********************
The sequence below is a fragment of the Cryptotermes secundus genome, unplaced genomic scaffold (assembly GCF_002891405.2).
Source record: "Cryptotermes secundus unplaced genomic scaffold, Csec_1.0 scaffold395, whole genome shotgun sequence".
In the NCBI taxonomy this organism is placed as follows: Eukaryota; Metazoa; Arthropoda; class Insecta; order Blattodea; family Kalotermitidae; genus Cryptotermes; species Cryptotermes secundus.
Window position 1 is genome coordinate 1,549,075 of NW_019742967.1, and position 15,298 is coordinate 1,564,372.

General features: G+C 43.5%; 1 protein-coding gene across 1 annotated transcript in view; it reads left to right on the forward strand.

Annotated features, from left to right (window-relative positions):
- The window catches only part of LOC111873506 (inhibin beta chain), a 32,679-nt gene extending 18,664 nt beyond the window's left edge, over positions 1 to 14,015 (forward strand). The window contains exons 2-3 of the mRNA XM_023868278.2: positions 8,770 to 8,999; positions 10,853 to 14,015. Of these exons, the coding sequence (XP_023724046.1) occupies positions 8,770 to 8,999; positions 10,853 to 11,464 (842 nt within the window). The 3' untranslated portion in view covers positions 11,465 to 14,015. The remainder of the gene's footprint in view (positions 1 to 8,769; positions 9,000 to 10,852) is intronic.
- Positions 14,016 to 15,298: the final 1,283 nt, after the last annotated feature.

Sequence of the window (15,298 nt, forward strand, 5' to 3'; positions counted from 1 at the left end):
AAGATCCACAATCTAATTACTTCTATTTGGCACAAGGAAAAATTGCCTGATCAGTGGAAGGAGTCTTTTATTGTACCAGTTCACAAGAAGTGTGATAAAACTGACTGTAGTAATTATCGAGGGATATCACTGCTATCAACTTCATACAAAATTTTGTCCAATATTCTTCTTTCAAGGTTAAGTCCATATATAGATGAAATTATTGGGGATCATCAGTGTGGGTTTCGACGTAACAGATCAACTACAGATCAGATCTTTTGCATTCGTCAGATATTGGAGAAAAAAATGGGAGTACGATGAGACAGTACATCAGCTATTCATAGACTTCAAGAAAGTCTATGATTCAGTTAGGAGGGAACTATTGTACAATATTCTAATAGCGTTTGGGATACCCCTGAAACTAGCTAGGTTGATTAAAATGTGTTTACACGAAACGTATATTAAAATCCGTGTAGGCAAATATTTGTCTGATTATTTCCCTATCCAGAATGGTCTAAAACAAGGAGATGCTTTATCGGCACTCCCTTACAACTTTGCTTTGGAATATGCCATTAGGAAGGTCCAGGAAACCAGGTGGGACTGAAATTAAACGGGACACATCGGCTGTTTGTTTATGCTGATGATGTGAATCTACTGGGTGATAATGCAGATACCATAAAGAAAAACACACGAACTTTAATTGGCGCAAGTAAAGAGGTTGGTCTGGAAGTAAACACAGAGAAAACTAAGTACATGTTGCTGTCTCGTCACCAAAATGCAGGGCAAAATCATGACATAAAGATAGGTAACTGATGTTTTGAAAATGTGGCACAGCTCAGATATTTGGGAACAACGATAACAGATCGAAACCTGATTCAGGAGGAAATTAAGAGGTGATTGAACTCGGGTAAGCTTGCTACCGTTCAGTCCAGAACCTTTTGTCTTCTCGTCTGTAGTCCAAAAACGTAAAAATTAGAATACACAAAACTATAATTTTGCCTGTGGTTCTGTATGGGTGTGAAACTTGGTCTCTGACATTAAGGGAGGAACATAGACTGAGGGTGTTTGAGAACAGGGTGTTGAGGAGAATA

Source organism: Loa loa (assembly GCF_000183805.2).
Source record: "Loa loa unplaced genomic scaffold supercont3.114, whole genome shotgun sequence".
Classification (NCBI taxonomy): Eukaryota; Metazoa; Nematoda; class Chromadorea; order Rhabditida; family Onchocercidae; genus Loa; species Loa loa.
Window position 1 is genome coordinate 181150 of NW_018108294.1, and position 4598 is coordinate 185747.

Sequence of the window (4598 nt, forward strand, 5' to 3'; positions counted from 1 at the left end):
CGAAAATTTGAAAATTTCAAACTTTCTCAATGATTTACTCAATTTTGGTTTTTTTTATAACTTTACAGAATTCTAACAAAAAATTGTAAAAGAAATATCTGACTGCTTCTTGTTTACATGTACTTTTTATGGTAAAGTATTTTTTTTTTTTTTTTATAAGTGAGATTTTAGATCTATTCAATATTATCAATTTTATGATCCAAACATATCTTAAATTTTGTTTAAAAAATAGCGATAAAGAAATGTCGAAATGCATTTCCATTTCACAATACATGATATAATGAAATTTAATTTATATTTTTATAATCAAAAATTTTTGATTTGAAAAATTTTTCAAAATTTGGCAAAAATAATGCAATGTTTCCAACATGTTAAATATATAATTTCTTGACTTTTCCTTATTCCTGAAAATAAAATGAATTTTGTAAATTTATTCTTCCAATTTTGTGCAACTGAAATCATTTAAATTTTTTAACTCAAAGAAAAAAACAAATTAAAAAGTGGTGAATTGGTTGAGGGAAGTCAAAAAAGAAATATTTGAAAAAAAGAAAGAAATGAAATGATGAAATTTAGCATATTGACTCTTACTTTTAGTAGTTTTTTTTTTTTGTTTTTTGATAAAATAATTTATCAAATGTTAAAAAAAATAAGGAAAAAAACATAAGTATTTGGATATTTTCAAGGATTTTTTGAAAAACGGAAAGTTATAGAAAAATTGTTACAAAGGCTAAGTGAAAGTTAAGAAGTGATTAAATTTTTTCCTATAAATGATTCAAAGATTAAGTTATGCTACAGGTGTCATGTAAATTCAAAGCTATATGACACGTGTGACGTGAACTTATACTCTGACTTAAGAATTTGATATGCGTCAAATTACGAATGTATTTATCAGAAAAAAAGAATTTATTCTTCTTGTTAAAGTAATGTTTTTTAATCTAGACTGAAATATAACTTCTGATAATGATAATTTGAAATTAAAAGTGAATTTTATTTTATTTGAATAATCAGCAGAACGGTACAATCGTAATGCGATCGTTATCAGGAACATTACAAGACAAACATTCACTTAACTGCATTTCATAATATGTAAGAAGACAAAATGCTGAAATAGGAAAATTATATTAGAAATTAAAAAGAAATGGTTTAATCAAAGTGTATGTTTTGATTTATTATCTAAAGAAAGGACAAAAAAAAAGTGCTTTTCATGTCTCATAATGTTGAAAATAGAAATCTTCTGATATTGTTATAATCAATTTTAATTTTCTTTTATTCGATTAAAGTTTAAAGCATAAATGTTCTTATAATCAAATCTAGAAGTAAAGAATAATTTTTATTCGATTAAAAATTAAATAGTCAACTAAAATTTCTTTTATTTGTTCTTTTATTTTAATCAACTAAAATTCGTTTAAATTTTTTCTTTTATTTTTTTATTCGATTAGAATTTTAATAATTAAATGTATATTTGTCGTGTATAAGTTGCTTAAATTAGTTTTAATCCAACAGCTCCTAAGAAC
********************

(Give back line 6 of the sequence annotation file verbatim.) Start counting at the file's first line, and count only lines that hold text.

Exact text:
Annotated features, from left to right (window-relative positions):